A whole lot of people were dreaming of a white Christmas early last week, and a whole lot more people wound up with a nightmare when the dream came true. Greenville came in first in the whole state when accumulated snowfall was computed with 24 inches of the cold, white stuff.
Up until then both Bill and I were very happy with our new driveway that runs all the way along the side of our house and around the back to the new garage. After several hours of snow blowing, Bill was no longer as happy. I still think it’s perfectly lovely, but I can just enjoy it from the window.
All of the snow didn’t keep the clan from assembling here Christmas Eve. Barga’s Heating and Air Conditioning business just down the street cleared their parking area, and that plus our snow blown driveway provided sufficient off-street parking.
They began to arrive about 5 p.m., and things were in full swing by 6 with 37 family members here. The people who got a soft seat stayed seated because they knew if they got up their seat would be quickly occupied by someone else.
By 7, the 5-year-old granddaughter was pacing the floor and watching the stairway to the upstairs. At our house Santa Claus usually comes down those steps to the party.
While her teen sisters and female cousins were congregated on the steps, she watched nervously. Better seats opened up and the girls moved on.
Then two of the much larger teen boys took their places on the steps. That was just too much for Katie to bear. She politely asked them to move. They laughed. She explained that Santa couldn’t come while they blocked the steps. They ignored her. She indignantly ordered them off the steps.
Fortunately Santa arrived at that moment at the front door, so Katie didn’t have to remove those boys. With wide-eyed awe she followed her hero to his rocking chair seat by the Christmas tree. She climbed up on his lap, cuddled up, and softly said, “I love you Santa.”
Later she told her Mom that this was the real Santa. “How do you know?” her Mom asked.
Katie replied, “Because he didn’t come down the steps. He came in the front door.”
A 7-year-old grandson had proclaimed himself a nonbeliever earlier this month. He observed this Santa very carefully and willingly sat on Santa’s lap for a chat. Later he confided to his mom, “He’s really Santa.” When Mom asked, “How do you know?” The boy pointed out, “The hair and the beard are really his.”
Billy, the 16-month-old grandson, was not particularly impressed with the red-suited wonder and his real hair and beard. We were pretty sure the little one wouldn’t be afraid of Santa because he visited their home frequently (without the red suit) and Billy and he were friends.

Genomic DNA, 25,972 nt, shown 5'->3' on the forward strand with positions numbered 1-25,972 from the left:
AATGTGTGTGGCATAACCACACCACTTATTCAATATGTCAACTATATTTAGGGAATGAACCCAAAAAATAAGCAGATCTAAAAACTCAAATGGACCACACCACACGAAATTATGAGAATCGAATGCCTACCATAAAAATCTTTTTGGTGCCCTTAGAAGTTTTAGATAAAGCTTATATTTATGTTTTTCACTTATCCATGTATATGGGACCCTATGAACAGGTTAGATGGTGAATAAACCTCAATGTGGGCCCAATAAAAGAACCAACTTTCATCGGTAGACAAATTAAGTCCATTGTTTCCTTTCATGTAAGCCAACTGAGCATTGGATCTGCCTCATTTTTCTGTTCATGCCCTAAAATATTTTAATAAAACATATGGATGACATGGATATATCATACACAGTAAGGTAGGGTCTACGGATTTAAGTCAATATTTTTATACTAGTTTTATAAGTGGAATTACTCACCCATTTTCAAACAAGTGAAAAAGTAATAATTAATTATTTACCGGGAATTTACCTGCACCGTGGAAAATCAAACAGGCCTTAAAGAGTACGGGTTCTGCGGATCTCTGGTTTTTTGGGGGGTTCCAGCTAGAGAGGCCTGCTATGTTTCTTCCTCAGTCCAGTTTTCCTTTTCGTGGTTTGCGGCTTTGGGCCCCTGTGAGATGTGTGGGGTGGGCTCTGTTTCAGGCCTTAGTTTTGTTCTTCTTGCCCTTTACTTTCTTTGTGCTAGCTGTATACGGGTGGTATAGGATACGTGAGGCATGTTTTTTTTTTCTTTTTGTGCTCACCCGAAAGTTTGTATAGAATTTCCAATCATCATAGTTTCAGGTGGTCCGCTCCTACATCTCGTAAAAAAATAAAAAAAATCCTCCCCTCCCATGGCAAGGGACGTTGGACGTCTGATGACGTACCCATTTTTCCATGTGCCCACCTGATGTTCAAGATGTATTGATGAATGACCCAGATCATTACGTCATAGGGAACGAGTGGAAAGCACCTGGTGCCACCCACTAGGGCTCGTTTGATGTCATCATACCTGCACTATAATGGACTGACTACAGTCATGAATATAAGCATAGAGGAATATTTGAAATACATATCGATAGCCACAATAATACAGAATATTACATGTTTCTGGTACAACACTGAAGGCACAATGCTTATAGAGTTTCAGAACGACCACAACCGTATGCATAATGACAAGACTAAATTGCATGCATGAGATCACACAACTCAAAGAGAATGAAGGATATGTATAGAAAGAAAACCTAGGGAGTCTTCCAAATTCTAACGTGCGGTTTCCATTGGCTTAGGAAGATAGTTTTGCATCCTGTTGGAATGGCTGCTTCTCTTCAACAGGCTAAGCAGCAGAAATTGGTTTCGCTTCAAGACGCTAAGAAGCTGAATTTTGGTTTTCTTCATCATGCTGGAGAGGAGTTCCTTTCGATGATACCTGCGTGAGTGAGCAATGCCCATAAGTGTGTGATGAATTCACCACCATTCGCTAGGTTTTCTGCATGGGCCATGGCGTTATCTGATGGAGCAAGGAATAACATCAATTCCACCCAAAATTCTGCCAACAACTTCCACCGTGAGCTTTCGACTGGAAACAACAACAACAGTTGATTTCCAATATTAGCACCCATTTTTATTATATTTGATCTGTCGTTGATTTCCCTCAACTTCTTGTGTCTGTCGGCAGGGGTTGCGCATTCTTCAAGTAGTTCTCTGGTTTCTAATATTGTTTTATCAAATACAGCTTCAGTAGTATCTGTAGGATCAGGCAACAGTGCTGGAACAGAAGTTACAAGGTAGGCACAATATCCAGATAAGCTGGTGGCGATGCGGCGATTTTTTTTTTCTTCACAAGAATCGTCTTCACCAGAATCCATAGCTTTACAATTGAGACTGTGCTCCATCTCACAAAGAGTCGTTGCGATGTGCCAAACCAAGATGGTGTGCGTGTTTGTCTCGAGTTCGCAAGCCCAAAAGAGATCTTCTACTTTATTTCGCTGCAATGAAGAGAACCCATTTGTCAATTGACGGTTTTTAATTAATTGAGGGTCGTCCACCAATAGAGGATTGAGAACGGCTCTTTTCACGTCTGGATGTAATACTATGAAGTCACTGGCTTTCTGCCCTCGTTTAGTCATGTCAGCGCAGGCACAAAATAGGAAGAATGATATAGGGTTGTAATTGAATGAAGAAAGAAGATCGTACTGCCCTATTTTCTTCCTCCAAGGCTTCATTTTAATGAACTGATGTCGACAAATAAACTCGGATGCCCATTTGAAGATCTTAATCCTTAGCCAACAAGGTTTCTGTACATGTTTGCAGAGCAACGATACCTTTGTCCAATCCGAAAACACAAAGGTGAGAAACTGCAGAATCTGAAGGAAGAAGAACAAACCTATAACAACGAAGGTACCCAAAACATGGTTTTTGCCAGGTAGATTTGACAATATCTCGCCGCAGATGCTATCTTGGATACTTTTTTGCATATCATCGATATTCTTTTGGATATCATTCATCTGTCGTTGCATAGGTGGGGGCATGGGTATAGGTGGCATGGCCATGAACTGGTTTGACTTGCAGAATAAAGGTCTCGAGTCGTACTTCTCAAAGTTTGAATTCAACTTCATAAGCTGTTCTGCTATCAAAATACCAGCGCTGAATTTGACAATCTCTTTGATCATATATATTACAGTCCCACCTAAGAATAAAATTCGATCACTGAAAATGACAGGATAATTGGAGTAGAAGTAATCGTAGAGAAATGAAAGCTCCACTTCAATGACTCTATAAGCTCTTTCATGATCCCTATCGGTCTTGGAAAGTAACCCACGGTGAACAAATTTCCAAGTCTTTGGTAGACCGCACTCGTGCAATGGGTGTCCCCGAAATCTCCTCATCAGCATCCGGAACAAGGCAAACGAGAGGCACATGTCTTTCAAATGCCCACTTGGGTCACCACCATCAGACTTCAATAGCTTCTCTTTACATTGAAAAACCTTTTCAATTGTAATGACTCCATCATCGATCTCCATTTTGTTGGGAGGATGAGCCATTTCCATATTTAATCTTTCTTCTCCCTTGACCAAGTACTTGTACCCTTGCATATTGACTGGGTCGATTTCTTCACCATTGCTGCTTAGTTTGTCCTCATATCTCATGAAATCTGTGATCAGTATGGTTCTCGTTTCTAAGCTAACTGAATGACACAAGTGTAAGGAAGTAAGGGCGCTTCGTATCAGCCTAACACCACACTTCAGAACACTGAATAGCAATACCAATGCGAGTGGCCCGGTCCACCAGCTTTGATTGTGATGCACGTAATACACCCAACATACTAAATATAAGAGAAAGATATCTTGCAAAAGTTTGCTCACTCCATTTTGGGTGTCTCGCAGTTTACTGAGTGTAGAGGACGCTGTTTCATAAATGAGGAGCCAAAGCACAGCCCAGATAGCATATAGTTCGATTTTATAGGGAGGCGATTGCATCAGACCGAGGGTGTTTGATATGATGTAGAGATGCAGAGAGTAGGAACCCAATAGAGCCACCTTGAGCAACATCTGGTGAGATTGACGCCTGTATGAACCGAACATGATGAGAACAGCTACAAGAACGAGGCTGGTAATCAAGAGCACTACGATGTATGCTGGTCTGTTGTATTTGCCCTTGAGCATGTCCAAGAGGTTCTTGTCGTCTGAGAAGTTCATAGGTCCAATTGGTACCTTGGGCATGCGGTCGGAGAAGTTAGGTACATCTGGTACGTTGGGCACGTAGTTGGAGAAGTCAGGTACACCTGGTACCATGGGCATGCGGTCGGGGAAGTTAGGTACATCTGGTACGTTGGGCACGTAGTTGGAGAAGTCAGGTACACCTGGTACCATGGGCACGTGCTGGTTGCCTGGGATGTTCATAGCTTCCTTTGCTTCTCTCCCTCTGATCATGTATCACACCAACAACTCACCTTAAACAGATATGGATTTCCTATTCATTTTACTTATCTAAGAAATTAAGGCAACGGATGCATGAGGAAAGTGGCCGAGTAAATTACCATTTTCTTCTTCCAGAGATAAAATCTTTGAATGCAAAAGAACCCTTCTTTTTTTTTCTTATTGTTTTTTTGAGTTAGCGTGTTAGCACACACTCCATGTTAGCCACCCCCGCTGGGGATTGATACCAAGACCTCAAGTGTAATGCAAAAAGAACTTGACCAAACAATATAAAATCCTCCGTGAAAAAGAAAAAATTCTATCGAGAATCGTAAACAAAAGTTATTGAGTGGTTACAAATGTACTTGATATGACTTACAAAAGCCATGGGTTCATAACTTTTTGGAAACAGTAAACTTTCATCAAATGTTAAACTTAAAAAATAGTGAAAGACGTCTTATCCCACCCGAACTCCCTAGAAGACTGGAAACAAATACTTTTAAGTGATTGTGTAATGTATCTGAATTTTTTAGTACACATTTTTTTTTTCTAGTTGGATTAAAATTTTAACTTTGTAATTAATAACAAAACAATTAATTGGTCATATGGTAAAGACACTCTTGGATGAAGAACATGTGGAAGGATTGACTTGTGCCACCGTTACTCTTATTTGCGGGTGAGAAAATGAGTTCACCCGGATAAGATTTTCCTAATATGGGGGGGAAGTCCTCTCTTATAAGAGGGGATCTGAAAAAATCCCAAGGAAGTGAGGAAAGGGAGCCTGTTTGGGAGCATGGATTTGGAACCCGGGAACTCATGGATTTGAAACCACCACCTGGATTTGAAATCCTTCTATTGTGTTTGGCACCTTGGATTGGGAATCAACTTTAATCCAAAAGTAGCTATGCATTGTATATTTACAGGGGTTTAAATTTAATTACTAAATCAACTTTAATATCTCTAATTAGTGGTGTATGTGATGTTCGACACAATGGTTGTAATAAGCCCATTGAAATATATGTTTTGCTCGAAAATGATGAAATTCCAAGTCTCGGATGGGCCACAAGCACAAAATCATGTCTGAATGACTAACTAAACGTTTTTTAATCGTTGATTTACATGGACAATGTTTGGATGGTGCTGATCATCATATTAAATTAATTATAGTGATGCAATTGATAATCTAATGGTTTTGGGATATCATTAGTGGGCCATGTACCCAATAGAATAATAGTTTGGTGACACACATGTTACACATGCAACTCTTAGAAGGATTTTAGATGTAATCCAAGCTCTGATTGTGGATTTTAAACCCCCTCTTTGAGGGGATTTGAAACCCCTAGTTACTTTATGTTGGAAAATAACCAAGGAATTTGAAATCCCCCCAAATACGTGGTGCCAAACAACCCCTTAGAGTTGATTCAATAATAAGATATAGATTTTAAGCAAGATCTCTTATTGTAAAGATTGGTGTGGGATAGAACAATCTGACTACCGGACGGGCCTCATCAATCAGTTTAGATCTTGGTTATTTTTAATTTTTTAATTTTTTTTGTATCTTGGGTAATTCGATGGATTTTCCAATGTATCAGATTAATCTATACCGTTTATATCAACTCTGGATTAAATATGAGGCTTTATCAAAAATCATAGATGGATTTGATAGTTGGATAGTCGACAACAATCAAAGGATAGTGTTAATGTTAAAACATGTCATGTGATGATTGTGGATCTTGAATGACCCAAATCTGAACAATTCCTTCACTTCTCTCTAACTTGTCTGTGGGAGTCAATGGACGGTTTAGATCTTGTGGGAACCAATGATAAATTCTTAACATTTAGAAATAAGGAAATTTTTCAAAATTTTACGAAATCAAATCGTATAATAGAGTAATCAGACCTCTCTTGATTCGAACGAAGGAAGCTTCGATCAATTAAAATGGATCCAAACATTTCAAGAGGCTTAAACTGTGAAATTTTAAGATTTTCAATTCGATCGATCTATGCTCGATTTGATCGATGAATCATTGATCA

Billy’s mom was busy helping Santa pass out treats to the cousins. Billy had been going full steam ahead all evening, and he was getting tired. He wanted his mommy. He tried to get her attention, but Grandpa picked him up. That was acceptable for a while because Grandpa is one of Billy’s favorite people.
Then he got his mom’s attention. She said, “Santa, here’s Billy, as she passed Billy over to sit on Santa’s lap. Billy smiled very tentatively at Santa with a look that said, “This is good as it gets, old boy, now put me down.”
Santa handed Billy a candy cane. Billy glared at Santa and pitched the candy on the floor. Santa ho-ho-hoed and handed Billy another candy cane. Billy heaved the candy back at Santa. Once again Santa tried to win Billy’s favor by handing him a bag of treats. Billy threw the bag as hard and as far as he could, squirmed down and claimed his mommy’s lap.
Katie watched these proceedings with total disbelief. I’m sure that by next year she will have convinced Billy that Santa’s lap is the place to be Christmas Eve.
AUTHOR’S NOTE: This column was first published in the Greenville Advocate Dec. 29, 2004.
Kathleen Floyd is a volunteer citizen columnist, who serves The Daily Advocate readers weekly with her column Back Around the House II. She can be reached at email@example.com. Viewpoints expressed in the article are the work of the author. The Daily Advocate does not endorse these viewpoints or the independent activities of the author.